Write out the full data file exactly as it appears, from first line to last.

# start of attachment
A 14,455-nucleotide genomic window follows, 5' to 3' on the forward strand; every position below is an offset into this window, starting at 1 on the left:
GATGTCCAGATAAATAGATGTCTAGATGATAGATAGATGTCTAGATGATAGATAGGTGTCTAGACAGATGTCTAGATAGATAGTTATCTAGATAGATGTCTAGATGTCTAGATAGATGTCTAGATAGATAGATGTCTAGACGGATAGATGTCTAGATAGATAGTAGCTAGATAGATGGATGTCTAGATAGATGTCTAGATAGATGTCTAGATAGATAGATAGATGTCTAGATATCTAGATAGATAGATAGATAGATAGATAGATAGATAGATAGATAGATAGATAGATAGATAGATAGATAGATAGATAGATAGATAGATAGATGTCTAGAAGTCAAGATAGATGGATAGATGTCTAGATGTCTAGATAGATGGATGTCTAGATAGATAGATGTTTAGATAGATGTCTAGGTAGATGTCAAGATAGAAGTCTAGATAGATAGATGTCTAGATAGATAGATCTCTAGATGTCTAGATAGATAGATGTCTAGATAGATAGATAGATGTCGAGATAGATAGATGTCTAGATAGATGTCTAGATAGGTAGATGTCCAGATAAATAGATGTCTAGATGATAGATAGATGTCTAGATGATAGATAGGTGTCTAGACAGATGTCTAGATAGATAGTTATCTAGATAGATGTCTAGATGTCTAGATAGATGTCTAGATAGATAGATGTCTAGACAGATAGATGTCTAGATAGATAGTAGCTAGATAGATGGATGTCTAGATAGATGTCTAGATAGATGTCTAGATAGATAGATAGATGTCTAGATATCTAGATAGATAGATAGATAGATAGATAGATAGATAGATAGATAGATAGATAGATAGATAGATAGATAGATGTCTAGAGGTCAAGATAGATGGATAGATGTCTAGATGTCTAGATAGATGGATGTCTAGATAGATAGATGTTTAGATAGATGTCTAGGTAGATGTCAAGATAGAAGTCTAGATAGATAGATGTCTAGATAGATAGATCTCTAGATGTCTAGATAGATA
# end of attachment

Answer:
A 14,455-nucleotide genomic window follows, 5' to 3' on the forward strand; every position below is an offset into this window, starting at 1 on the left:
GATGTCCAGATAAATAGATGTCTAGATGATAGATAGATGTCTAGATGATAGATAGGTGTCTAGACAGATGTCTAGATAGATAGTTATCTAGATAGATGTCTAGATGTCTAGATAGATGTCTAGATAGATAGATGTCTAGACGGATAGATGTCTAGATAGATAGTAGCTAGATAGATGGATGTCTAGATAGATGTCTAGATAGATGTCTAGATAGATAGATAGATGTCTAGATATCTAGATAGATAGATAGATAGATAGATAGATAGATAGATAGATAGATAGATAGATAGATAGATAGATAGATAGATAGATAGATAGATAGATGTCTAGAAGTCAAGATAGATGGATAGATGTCTAGATGTCTAGATAGATGGATGTCTAGATAGATAGATGTTTAGATAGATGTCTAGGTAGATGTCAAGATAGAAGTCTAGATAGATAGATGTCTAGATAGATAGATCTCTAGATGTCTAGATAGATAGATGTCTAGATAGATAGATAGATGTCGAGATAGATAGATGTCTAGATAGATGTCTAGATAGGTAGATGTCCAGATAAATAGATGTCTAGATGATAGATAGATGTCTAGATGATAGATAGGTGTCTAGACAGATGTCTAGATAGATAGTTATCTAGATAGATGTCTAGATGTCTAGATAGATGTCTAGATAGATAGATGTCTAGACAGATAGATGTCTAGATAGATAGTAGCTAGATAGATGGATGTCTAGATAGATGTCTAGATAGATGTCTAGATAGATAGATAGATGTCTAGATATCTAGATAGATAGATAGATAGATAGATAGATAGATAGATAGATAGATAGATAGATAGATAGATAGATAGATGTCTAGAGGTCAAGATAGATGGATAGATGTCTAGATGTCTAGATAGATGGATGTCTAGATAGATAGATGTTTAGATAGATGTCTAGGTAGATGTCAAGATAGAAGTCTAGATAGATAGATGTCTAGATAGATAGATCTCTAGATGTCTAGATAGATA